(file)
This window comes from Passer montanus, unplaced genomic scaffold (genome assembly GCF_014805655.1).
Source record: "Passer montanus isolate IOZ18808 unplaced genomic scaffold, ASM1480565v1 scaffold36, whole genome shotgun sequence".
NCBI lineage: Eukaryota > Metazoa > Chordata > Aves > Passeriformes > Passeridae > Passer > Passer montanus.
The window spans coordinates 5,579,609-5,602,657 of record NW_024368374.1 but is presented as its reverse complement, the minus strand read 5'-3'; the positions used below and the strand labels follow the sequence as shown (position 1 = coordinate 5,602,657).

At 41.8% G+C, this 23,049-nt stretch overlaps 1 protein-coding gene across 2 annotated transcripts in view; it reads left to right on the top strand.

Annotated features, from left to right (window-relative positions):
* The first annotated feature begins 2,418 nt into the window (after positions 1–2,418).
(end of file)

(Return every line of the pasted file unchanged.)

This window comes from Passer montanus, unplaced genomic scaffold (genome assembly GCF_014805655.1).
Source record: "Passer montanus isolate IOZ18808 unplaced genomic scaffold, ASM1480565v1 scaffold36, whole genome shotgun sequence".
NCBI lineage: Eukaryota > Metazoa > Chordata > Aves > Passeriformes > Passeridae > Passer > Passer montanus.
The window spans coordinates 5,579,609-5,602,657 of record NW_024368374.1 but is presented as its reverse complement, the minus strand read 5'-3'; the positions used below and the strand labels follow the sequence as shown (position 1 = coordinate 5,602,657).

At 41.8% G+C, this 23,049-nt stretch overlaps 1 protein-coding gene across 2 annotated transcripts in view; it reads left to right on the top strand.

Annotated features, from left to right (window-relative positions):
* The first annotated feature begins 2,418 nt into the window (after positions 1–2,418).